Since “rural” is, at its most basic, a geographic distinction, it seems as though whatever other difficulties we might have pinpointing the essence of rural America, we should at least have a relatively easy time placing it on the map. Yet if we begin looking for a convenient cartographic borderline where the city ends and rural life begins, we find not only that these categories evade convenient definitions, but also that the ways Americans orient themselves in terms of politics and culture have a complicated and by no means deterministic relationship with how they orient themselves in terms of geography.
The practical-minded demographers of the Census Bureau, for instance, can’t settle on a single answer about where exactly to find rural America. The prevailing bureaucratic definition is a negative one: certain parts of the country are determined to be urban, and the leftover is rural. One complicated Census flowchart explains the many considerations that go into defining an urban area; at the end of the flowchart, “everything not urban” points to a vestigial “rural” category. Other attempts to demarcate the boundaries of rural America draw on functional characteristics like distance from market centers or economic dependence on primary production. The Department of Agriculture offers researchers the oracular advice that one should choose the definition of rurality that “best fits the needs of a specific activity” from over two dozen such categorization methods in use by the federal government alone.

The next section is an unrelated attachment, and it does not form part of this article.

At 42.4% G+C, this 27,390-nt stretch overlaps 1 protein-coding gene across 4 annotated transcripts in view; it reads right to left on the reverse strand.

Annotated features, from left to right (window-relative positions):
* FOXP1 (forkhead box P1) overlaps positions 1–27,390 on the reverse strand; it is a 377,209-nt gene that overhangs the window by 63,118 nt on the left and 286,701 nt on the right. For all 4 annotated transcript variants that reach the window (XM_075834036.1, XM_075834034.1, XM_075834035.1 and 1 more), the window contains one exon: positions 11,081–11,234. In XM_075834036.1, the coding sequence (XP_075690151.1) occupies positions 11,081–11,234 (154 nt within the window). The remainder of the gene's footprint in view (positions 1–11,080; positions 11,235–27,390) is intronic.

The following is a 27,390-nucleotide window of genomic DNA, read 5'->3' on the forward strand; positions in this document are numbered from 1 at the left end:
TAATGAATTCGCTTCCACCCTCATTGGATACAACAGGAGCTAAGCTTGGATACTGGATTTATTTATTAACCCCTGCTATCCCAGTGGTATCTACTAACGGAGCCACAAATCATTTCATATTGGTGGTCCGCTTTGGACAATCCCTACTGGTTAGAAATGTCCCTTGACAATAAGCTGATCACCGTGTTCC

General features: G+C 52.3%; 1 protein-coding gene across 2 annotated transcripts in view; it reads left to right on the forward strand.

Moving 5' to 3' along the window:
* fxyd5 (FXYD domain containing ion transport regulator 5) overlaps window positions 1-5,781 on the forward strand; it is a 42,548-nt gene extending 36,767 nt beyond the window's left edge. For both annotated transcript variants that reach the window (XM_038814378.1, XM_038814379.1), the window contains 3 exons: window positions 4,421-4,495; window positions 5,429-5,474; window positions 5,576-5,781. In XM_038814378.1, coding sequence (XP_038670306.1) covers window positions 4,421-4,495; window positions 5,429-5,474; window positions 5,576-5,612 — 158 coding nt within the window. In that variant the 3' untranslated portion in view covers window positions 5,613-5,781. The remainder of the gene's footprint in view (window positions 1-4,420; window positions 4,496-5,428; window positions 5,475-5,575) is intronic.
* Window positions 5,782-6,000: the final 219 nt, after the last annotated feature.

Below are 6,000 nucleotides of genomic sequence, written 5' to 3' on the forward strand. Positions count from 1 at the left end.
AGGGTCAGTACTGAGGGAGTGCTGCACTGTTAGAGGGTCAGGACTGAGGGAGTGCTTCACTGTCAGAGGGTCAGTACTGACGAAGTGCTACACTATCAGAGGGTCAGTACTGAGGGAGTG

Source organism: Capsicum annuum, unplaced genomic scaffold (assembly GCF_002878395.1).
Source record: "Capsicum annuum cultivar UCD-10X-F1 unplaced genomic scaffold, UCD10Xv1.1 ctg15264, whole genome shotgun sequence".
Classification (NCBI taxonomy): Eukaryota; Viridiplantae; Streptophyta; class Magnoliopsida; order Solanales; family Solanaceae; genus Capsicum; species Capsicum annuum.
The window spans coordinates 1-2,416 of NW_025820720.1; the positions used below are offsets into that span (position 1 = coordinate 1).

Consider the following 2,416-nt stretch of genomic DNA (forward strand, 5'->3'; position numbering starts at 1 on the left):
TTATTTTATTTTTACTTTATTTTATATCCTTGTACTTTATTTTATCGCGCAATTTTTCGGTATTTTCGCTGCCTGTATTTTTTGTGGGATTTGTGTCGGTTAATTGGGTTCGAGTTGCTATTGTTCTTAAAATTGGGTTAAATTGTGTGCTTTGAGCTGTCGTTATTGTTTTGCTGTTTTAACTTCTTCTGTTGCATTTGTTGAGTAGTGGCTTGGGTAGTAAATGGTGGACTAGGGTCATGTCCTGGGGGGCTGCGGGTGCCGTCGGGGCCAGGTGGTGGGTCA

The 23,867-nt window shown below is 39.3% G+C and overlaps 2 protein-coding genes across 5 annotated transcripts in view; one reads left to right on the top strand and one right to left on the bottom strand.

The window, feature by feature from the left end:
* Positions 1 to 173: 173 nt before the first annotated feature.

Even taken together, density, population, land use, morphology, economic structure, and demographic composition leave an unsatisfactory final conclusion about rurality’s whereabouts. Is Central Park rural? (It has a near-zero residential population density, and its primary economic function is outdoor recreation and agriculture.) What about the oil patches of North Dakota? (They are intensely industrialized, draw on a diversified labor pool, and feature many laborers living close together in quick-build housing.)
Many people now think of a kind of political geography, a red-and-blue map of America, as offering a shorthand for the practical ramifications of the urban–rural distinction. But this also breaks down on even a casual examination. Vermont, by some definitions one of the most rural states in the country, is also one of the bluest, not to mention the home base of the Democratic presidential primary’s self-styled democratic socialist candidate. Meanwhile, the strongest results for Donald Trump in New York’s Republican primary came from the New York City borough of Staten Island, where the future president—himself a resident of the nation’s largest city—earned a margin of victory more than double that returned by most of the state’s rural counties. More voters pulled the lever for Trump in fully urbanized Harris County, the home of Houston, than in all of North and South Dakota combined...
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